The growth, marketing strategy, and demise of : The Indicator from Planet Money The tech bubble of the 90s was a time when companies with weak business models and flashy advertising secured massive investments. This is the story of perhaps the most infamous case study:

The Lessons Of

The Lessons Of

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Bob Riha Jr./Getty Images
The sock puppet dog stars in a commercial for the company, Los Angeles, California, January 11, 2000.  (Photo by Bob Riha/Liaison/Getty Images)
Bob Riha Jr./Getty Images

At the start of the 1990s, only around 15 percent of American households had a personal computer in the home. By the time Y2K rolled around, that figure had more than doubled, giving over a third of Americans access to the digital world.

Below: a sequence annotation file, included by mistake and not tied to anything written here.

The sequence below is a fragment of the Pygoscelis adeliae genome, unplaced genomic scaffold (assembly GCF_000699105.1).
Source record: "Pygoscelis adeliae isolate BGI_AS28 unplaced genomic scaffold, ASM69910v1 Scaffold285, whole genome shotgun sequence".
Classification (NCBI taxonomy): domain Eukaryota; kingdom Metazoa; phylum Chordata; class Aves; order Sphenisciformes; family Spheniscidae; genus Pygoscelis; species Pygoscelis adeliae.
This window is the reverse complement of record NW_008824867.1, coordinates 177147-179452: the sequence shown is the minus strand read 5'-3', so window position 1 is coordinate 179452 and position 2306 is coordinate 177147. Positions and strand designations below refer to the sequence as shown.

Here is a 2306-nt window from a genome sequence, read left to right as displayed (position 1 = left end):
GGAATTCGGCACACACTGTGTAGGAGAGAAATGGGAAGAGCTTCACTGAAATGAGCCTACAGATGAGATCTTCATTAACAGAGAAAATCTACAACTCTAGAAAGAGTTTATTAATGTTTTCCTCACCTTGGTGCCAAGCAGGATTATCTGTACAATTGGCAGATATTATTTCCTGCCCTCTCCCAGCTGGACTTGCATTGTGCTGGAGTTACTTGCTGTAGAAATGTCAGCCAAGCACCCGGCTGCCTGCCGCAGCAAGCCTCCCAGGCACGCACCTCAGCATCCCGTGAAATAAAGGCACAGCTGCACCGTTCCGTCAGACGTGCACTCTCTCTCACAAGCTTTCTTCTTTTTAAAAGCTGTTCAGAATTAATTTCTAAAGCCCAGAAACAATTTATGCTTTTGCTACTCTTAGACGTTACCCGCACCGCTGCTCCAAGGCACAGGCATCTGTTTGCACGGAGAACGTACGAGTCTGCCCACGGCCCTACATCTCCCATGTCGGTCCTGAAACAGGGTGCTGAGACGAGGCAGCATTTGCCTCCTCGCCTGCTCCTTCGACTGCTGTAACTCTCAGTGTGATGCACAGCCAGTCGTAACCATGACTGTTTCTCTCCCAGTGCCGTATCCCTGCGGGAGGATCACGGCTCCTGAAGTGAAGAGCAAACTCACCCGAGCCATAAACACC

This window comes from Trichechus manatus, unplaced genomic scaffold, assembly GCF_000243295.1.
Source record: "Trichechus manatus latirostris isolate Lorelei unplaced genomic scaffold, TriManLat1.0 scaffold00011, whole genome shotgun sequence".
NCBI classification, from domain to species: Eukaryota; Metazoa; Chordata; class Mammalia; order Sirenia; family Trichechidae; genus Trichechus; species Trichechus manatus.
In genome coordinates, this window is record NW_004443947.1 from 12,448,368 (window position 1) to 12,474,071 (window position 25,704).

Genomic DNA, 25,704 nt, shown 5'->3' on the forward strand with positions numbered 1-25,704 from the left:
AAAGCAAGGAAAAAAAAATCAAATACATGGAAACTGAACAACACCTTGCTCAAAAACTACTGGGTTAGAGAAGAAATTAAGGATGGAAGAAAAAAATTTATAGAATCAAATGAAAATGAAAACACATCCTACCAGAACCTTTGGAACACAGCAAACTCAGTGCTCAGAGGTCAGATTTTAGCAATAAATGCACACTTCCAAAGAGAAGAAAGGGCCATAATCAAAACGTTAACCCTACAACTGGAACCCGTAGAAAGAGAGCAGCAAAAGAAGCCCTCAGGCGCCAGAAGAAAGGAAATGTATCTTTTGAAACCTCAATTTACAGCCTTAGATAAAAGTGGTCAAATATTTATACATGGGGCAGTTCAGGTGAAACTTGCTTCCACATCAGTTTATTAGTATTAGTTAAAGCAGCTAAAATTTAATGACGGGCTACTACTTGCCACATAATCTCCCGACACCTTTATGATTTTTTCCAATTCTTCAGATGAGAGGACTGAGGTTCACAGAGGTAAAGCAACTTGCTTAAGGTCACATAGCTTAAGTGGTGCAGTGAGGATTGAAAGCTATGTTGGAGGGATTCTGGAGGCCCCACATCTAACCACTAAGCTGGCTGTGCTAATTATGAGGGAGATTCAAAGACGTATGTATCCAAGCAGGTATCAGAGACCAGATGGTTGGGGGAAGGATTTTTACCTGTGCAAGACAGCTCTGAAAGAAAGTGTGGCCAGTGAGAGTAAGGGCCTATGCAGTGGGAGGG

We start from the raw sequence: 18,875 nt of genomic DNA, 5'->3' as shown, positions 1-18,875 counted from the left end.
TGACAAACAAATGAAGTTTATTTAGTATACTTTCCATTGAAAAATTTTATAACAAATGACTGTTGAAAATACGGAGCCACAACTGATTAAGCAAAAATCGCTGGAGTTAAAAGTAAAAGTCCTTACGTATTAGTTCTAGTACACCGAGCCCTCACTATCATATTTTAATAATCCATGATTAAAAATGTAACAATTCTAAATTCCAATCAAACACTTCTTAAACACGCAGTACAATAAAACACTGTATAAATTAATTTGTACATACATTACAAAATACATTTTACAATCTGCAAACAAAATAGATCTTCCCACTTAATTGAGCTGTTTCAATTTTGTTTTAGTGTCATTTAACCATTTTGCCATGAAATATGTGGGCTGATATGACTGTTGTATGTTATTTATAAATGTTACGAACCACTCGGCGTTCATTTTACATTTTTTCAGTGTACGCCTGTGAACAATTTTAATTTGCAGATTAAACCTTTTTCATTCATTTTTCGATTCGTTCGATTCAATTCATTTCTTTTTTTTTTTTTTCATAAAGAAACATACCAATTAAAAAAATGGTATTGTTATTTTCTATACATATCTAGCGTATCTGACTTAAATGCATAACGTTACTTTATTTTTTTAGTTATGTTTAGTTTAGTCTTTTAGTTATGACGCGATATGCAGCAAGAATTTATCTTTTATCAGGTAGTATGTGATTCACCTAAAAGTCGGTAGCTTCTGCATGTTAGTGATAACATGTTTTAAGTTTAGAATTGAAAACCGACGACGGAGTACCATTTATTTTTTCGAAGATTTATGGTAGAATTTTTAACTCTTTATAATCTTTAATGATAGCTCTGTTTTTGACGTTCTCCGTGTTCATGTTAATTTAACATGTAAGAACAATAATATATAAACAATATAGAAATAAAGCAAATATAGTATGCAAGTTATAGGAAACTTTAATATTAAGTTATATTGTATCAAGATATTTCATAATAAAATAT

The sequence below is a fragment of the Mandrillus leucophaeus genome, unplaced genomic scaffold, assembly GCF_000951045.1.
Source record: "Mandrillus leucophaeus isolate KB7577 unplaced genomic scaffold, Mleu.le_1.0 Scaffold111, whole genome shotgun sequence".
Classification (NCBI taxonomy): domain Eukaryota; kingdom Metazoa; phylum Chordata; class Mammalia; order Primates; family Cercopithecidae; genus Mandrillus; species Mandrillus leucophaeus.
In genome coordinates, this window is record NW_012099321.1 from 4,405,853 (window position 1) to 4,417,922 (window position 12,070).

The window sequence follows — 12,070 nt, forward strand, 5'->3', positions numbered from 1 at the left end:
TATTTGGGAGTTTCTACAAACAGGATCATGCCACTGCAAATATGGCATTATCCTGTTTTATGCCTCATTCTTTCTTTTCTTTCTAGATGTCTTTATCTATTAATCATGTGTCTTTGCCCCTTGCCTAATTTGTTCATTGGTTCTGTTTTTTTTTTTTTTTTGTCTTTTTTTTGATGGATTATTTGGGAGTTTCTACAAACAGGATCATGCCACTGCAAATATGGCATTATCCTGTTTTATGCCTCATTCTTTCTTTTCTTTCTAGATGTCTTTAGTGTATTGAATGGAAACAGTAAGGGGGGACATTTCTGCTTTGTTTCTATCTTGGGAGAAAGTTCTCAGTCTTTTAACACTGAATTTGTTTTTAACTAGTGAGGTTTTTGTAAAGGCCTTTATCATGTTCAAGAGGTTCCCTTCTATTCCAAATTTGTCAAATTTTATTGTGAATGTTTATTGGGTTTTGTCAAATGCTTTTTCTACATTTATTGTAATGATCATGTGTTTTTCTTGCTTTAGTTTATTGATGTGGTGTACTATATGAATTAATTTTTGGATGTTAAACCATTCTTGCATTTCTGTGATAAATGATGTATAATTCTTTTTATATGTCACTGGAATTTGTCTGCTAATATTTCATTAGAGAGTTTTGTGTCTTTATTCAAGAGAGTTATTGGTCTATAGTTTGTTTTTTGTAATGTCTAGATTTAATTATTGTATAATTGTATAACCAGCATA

That jump in home computing penetration in the 90s triggered a surge of venture capital investment in web-based startups. Some of the investments made obvious sense: they had solid business models and a path to profitability. Others were merely flashy, exciting, and had .com at the end of their company names.

Julia Furlan is host of Go For Broke, a podcast documenting the Tech Bubble of the 90s, and she joins the show to tell the story of perhaps the most infamous case study of the era:

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